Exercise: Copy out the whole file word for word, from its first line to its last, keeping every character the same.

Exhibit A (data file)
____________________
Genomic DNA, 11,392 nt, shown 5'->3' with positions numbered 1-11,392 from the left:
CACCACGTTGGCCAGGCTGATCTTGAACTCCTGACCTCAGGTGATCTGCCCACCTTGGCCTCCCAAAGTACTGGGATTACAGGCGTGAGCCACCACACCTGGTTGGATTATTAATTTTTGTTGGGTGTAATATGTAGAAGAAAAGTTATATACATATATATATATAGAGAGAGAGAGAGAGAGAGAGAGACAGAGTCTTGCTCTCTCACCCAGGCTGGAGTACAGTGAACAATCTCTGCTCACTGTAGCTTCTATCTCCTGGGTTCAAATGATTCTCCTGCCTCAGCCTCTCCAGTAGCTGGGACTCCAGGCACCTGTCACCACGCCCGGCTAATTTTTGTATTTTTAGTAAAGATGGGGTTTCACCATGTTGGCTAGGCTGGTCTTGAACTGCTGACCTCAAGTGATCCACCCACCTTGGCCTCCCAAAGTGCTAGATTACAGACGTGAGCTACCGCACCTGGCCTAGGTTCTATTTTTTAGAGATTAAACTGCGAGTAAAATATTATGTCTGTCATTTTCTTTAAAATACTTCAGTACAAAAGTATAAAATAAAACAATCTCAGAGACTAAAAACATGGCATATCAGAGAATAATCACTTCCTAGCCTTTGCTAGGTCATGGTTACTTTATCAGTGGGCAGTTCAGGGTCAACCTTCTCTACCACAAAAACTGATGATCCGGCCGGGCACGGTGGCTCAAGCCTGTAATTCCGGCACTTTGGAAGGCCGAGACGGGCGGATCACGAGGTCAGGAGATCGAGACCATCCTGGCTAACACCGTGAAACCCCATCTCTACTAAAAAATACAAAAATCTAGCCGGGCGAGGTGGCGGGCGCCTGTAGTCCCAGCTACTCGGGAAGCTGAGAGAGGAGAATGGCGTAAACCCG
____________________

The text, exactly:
Genomic DNA, 11,392 nt, shown 5'->3' with positions numbered 1-11,392 from the left:
CACCACGTTGGCCAGGCTGATCTTGAACTCCTGACCTCAGGTGATCTGCCCACCTTGGCCTCCCAAAGTACTGGGATTACAGGCGTGAGCCACCACACCTGGTTGGATTATTAATTTTTGTTGGGTGTAATATGTAGAAGAAAAGTTATATACATATATATATATAGAGAGAGAGAGAGAGAGAGAGAGACAGAGTCTTGCTCTCTCACCCAGGCTGGAGTACAGTGAACAATCTCTGCTCACTGTAGCTTCTATCTCCTGGGTTCAAATGATTCTCCTGCCTCAGCCTCTCCAGTAGCTGGGACTCCAGGCACCTGTCACCACGCCCGGCTAATTTTTGTATTTTTAGTAAAGATGGGGTTTCACCATGTTGGCTAGGCTGGTCTTGAACTGCTGACCTCAAGTGATCCACCCACCTTGGCCTCCCAAAGTGCTAGATTACAGACGTGAGCTACCGCACCTGGCCTAGGTTCTATTTTTTAGAGATTAAACTGCGAGTAAAATATTATGTCTGTCATTTTCTTTAAAATACTTCAGTACAAAAGTATAAAATAAAACAATCTCAGAGACTAAAAACATGGCATATCAGAGAATAATCACTTCCTAGCCTTTGCTAGGTCATGGTTACTTTATCAGTGGGCAGTTCAGGGTCAACCTTCTCTACCACAAAAACTGATGATCCGGCCGGGCACGGTGGCTCAAGCCTGTAATTCCGGCACTTTGGAAGGCCGAGACGGGCGGATCACGAGGTCAGGAGATCGAGACCATCCTGGCTAACACCGTGAAACCCCATCTCTACTAAAAAATACAAAAATCTAGCCGGGCGAGGTGGCGGGCGCCTGTAGTCCCAGCTACTCGGGAAGCTGAGAGAGGAGAATGGCGTAAACCCG